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Effects of intranasal inoculation of porcine reproductive and respiratory syndrome virus, Bordetella bronchiseptica, or a combination of both organisms in pigs

Susan L. BrockmeierFrom the Respiratory Diseases of Livestock Research Unit, National Animal Disease Center, USDA, Agricultural Research Service, 2300 Dayton Ave, PO Box 70, Ames, IA 50010.

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Mitchell V. PalmerBacterial Diseases of Livestock Research Unit, National Animal Disease Center, USDA, Agricultural Research Service, 2300 Dayton Ave, PO Box 70, Ames, IA 50010.

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Steven R. BolinVirus and Prion Diseases of Livestock Research Unit, National Animal Disease Center, USDA, Agricultural Research Service, 2300 Dayton Ave, PO Box 70, Ames, IA 50010.

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Abstract

Objective—To examine effects of co-infection with porcine reproductive and respiratory syndrome virus (PRRSV) and Bordetella bronchiseptica in pigs.

Animals—Forty 3-week-old pigs.

Procedure—30 pigs (10 pigs/group) were inoculated with PRRSV, B bronchiseptica, or both. Ten noninoculated pigs were control animals.

Results—Clinical signs, febrile response, and decreased weight gain were most severe in the group inoculated with both organisms. The PRRSV was isolated from all pigs in both groups inoculated with virus. All pigs in both groups that received PRRSV had gross and microscopic lesions consistent with interstitial pneumonia. Bordetella bronchiseptica was cultured from all pigs in both groups inoculated with that bacterium. Colonization of anatomic sites by B bronchiseptica was comparable between both groups. Pigs in the group that received only B bronchiseptica lacked gross or microscopic lung lesions, and B bronchiseptica was not isolated from lung tissue. In the group inoculated with B bronchiseptica and PRRSV, 3 of 5 pigs 10 days after inoculation and 5 of 5 pigs 21 days after inoculation had gross and microscopic lesions consistent with bacterial bronchopneumonia, and B bronchiseptica was isolated from the lungs of 7 of those 10 pigs.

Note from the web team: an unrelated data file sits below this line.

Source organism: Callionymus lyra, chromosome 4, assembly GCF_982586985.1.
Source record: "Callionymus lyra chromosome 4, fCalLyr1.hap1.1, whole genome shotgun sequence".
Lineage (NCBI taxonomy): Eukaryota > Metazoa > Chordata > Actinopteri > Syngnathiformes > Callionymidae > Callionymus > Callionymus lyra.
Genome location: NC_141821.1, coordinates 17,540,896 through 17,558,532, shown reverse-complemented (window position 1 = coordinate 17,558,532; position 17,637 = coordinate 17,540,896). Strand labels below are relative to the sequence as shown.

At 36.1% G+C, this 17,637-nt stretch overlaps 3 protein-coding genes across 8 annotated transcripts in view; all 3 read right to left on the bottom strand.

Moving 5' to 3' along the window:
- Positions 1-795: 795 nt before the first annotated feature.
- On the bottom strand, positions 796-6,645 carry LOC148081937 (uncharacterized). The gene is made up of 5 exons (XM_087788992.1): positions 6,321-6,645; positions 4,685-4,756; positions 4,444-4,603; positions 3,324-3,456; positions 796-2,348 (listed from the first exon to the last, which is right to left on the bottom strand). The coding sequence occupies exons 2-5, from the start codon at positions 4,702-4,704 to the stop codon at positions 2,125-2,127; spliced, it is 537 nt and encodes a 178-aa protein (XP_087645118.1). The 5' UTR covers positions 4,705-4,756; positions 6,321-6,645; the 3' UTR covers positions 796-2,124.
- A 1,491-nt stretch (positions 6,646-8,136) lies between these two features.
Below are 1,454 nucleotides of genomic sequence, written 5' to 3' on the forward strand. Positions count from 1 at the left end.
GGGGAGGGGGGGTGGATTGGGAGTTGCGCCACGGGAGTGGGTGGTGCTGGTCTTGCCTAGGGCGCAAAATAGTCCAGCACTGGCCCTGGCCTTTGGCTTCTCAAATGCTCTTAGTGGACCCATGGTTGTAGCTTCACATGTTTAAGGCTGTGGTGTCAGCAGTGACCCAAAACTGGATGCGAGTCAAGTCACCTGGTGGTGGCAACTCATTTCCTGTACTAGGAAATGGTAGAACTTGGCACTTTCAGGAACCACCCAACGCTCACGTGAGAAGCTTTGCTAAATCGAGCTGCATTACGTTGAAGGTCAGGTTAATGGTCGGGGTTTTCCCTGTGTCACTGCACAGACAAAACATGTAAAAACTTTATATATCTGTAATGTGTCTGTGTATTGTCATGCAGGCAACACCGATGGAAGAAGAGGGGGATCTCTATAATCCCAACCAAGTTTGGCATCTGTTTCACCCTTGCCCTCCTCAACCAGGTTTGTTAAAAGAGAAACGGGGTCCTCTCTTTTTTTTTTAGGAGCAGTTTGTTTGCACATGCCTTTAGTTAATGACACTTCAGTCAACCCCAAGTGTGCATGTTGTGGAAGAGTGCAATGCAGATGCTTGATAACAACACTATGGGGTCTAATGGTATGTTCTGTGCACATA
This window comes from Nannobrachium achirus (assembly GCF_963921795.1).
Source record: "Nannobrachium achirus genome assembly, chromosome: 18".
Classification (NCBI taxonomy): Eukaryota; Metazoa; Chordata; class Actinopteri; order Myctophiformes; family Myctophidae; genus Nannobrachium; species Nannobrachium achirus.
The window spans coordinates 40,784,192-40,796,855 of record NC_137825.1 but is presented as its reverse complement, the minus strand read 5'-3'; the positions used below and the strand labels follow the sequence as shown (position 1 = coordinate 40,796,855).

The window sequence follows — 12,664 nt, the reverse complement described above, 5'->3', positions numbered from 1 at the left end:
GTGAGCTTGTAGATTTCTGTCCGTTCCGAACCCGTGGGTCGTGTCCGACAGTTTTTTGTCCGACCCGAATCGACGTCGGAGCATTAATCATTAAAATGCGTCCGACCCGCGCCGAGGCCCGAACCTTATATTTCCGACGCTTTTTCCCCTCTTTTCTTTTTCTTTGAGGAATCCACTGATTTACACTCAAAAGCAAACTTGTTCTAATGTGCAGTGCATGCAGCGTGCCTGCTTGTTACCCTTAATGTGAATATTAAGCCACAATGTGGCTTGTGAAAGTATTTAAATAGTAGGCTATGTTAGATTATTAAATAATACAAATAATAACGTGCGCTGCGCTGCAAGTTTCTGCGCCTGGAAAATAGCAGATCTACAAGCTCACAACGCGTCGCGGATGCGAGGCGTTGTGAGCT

Conclusions and Clinical Relevance—Clinical disease was exacerbated in co-infected pigs, including an increased febrile response, decreased weight gain, and B bronchiseptica-induced pneumonia. Bordetella bronchiseptica and PRRSV may circulate in a herd and cause subclinical infections. Therefore, co-infection with these organisms may cause clinical respiratory tract disease and leave pigs more susceptible to subsequent infection with opportunistic bacteria. (Am J Vet Res 2000;61:892–899)

Abstract

Objective—To examine effects of co-infection with porcine reproductive and respiratory syndrome virus (PRRSV) and Bordetella bronchiseptica in pigs.

Animals—Forty 3-week-old pigs.

Procedure—30 pigs (10 pigs/group) were inoculated with PRRSV, B bronchiseptica, or both. Ten noninoculated pigs were control animals.

Results—Clinical signs, febrile response, and decreased weight gain were most severe in the group inoculated with both organisms. The PRRSV was isolated from all pigs in both groups inoculated with virus. All pigs in both groups that received PRRSV had gross and microscopic lesions consistent with interstitial pneumonia. Bordetella bronchiseptica was cultured from all pigs in both groups inoculated with that bacterium. Colonization of anatomic sites by B bronchiseptica was comparable between both groups. Pigs in the group that received only B bronchiseptica lacked gross or microscopic lung lesions, and B bronchiseptica was not isolated from lung tissue. In the group inoculated with B bronchiseptica and PRRSV, 3 of 5 pigs 10 days after inoculation and 5 of 5 pigs 21 days after inoculation had gross and microscopic lesions consistent with bacterial bronchopneumonia, and B bronchiseptica was isolated from the lungs of 7 of those 10 pigs.

Conclusions and Clinical Relevance—Clinical disease was exacerbated in co-infected pigs, including an increased febrile response, decreased weight gain, and B bronchiseptica-induced pneumonia. Bordetella bronchiseptica and PRRSV may circulate in a herd and cause subclinical infections. Therefore, co-infection with these organisms may cause clinical respiratory tract disease and leave pigs more susceptible to subsequent infection with opportunistic bacteria. (Am J Vet Res 2000;61:892–899)